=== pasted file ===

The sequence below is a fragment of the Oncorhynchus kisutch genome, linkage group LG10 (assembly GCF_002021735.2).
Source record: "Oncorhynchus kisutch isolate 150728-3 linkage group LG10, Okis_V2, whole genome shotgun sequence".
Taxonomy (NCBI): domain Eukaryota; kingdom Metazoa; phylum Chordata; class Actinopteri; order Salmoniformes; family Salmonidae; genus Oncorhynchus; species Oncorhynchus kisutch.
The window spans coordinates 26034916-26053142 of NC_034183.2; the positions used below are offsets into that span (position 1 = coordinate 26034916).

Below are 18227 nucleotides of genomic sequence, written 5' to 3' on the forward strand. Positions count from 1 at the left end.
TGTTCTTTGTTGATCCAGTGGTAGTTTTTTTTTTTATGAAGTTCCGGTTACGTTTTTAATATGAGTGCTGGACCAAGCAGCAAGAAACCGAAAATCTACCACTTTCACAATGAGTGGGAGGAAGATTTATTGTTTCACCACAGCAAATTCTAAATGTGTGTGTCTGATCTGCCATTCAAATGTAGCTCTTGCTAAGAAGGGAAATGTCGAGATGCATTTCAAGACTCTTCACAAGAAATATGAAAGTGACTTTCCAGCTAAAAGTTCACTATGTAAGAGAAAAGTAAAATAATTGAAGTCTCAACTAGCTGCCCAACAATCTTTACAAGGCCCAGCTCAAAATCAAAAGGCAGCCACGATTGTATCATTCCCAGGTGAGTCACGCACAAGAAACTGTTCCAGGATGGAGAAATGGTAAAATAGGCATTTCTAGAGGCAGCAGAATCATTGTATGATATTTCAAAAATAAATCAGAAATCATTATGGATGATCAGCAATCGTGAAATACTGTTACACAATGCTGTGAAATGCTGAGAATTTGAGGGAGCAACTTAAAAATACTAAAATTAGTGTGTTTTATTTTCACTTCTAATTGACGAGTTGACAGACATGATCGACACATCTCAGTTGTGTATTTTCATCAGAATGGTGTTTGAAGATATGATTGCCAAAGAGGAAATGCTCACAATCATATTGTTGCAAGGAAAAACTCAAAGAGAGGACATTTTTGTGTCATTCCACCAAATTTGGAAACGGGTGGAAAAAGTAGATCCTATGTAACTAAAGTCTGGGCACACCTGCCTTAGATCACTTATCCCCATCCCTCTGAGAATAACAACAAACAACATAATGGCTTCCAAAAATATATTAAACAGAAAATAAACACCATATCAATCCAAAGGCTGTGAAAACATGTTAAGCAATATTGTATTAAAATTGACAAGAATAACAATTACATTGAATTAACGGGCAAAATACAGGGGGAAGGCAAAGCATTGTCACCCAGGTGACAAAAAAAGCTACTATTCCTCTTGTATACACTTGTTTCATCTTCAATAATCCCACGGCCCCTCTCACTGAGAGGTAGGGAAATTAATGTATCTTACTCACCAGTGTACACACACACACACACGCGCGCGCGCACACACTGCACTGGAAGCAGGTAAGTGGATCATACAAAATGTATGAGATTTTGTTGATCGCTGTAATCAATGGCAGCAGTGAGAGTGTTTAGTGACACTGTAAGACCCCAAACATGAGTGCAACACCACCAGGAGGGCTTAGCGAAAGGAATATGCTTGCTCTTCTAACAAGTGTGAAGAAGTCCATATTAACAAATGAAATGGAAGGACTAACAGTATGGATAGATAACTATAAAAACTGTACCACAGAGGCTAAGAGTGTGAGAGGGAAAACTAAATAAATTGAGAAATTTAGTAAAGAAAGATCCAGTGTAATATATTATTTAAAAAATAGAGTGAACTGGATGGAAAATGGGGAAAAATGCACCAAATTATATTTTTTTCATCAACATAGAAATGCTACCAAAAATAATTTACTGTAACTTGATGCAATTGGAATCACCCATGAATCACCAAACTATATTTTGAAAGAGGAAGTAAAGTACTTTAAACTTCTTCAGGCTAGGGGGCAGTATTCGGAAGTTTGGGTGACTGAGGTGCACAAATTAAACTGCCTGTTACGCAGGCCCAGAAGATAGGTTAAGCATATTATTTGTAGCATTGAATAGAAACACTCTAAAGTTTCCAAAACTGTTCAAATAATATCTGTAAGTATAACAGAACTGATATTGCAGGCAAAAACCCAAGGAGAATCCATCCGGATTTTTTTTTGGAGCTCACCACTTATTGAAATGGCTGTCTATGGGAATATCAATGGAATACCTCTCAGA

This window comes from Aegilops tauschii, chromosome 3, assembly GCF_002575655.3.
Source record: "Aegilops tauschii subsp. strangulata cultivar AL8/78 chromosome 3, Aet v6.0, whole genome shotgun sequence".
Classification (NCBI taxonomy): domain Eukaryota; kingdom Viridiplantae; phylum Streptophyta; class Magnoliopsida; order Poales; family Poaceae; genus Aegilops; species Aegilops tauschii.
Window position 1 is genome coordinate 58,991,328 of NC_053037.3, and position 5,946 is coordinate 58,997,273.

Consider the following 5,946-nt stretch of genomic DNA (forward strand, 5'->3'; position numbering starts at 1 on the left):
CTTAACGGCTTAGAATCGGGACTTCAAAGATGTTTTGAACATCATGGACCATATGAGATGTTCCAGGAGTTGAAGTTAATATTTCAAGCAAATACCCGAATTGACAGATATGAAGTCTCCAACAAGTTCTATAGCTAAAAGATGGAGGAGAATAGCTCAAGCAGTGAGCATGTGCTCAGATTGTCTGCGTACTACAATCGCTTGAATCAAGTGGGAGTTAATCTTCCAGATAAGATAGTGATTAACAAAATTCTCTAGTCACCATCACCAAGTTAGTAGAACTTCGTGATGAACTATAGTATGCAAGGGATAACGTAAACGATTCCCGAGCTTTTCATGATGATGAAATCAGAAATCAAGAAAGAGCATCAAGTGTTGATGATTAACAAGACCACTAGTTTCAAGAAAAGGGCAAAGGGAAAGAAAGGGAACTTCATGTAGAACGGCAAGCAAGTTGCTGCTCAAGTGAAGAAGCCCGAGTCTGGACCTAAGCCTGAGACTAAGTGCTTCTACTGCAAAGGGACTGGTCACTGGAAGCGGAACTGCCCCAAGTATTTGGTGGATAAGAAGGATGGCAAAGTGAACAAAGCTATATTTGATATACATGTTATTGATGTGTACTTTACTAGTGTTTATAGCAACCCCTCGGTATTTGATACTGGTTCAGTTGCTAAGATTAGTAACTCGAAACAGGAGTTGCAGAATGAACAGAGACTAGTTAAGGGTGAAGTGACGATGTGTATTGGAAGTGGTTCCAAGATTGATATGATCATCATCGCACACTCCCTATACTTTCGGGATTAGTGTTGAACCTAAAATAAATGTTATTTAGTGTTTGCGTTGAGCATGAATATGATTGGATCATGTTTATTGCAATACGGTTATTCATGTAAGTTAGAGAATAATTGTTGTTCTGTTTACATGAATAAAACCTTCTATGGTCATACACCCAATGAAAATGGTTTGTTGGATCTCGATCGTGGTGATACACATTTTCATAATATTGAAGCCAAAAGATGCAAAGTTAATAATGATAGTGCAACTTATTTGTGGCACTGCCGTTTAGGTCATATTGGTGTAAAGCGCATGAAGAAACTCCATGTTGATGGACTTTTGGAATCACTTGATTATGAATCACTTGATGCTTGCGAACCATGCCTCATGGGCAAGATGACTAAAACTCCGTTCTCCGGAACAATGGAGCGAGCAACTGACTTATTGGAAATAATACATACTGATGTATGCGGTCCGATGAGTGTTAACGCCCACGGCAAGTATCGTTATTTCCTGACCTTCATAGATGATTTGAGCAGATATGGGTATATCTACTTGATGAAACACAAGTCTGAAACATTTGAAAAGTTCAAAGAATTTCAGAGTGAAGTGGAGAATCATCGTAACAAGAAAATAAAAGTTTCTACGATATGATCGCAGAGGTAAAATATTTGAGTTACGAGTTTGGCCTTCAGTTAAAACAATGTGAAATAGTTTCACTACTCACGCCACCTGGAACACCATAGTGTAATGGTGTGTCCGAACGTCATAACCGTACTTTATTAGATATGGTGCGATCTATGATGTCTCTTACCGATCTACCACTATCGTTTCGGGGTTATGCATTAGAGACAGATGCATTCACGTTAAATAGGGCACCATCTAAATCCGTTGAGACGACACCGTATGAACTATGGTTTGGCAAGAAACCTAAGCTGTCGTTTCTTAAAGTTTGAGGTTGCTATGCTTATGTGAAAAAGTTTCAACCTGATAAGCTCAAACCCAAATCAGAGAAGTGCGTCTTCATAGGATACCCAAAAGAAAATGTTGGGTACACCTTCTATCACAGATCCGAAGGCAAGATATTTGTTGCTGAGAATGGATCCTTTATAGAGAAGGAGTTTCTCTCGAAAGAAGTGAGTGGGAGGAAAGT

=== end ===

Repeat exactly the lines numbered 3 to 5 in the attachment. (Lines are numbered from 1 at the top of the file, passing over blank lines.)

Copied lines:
Taxonomy (NCBI): domain Eukaryota; kingdom Metazoa; phylum Chordata; class Actinopteri; order Salmoniformes; family Salmonidae; genus Oncorhynchus; species Oncorhynchus kisutch.
The window spans coordinates 26034916-26053142 of NC_034183.2; the positions used below are offsets into that span (position 1 = coordinate 26034916).

Below are 18227 nucleotides of genomic sequence, written 5' to 3' on the forward strand. Positions count from 1 at the left end.